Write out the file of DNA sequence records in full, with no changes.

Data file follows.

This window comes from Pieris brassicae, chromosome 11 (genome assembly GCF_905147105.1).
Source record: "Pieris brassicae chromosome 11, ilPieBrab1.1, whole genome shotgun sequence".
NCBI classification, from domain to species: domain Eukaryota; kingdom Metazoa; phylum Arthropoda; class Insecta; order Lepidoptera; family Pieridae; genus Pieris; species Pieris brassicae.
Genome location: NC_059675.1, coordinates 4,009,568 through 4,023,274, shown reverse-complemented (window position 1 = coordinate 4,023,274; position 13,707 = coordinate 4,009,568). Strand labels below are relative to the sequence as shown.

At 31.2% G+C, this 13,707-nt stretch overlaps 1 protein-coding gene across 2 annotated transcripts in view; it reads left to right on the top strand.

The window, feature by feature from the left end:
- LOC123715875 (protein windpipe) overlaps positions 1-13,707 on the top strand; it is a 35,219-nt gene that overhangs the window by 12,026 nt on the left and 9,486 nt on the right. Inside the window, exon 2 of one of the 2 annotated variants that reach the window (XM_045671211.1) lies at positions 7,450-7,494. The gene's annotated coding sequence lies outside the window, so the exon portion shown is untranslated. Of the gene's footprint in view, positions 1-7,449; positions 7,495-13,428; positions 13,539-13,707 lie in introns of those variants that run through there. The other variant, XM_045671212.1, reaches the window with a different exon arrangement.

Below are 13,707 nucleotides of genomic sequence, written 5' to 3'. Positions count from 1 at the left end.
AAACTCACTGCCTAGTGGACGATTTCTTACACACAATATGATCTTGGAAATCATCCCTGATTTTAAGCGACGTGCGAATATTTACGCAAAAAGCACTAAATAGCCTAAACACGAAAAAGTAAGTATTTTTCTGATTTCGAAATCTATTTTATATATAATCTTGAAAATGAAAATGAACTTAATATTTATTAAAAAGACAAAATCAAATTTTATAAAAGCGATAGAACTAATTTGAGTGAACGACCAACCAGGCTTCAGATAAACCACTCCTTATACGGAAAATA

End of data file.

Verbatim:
This window comes from Pieris brassicae, chromosome 11 (genome assembly GCF_905147105.1).
Source record: "Pieris brassicae chromosome 11, ilPieBrab1.1, whole genome shotgun sequence".
NCBI classification, from domain to species: domain Eukaryota; kingdom Metazoa; phylum Arthropoda; class Insecta; order Lepidoptera; family Pieridae; genus Pieris; species Pieris brassicae.
Genome location: NC_059675.1, coordinates 4,009,568 through 4,023,274, shown reverse-complemented (window position 1 = coordinate 4,023,274; position 13,707 = coordinate 4,009,568). Strand labels below are relative to the sequence as shown.

At 31.2% G+C, this 13,707-nt stretch overlaps 1 protein-coding gene across 2 annotated transcripts in view; it reads left to right on the top strand.

The window, feature by feature from the left end:
- LOC123715875 (protein windpipe) overlaps positions 1-13,707 on the top strand; it is a 35,219-nt gene that overhangs the window by 12,026 nt on the left and 9,486 nt on the right. Inside the window, exon 2 of one of the 2 annotated variants that reach the window (XM_045671211.1) lies at positions 7,450-7,494. The gene's annotated coding sequence lies outside the window, so the exon portion shown is untranslated. Of the gene's footprint in view, positions 1-7,449; positions 7,495-13,428; positions 13,539-13,707 lie in introns of those variants that run through there. The other variant, XM_045671212.1, reaches the window with a different exon arrangement.

Below are 13,707 nucleotides of genomic sequence, written 5' to 3'. Positions count from 1 at the left end.
AAACTCACTGCCTAGTGGACGATTTCTTACACACAATATGATCTTGGAAATCATCCCTGATTTTAAGCGACGTGCGAATATTTACGCAAAAAGCACTAAATAGCCTAAACACGAAAAAGTAAGTATTTTTCTGATTTCGAAATCTATTTTATATATAATCTTGAAAATGAAAATGAACTTAATATTTATTAAAAAGACAAAATCAAATTTTATAAAAGCGATAGAACTAATTTGAGTGAACGACCAACCAGGCTTCAGATAAACCACTCCTTATACGGAAAATA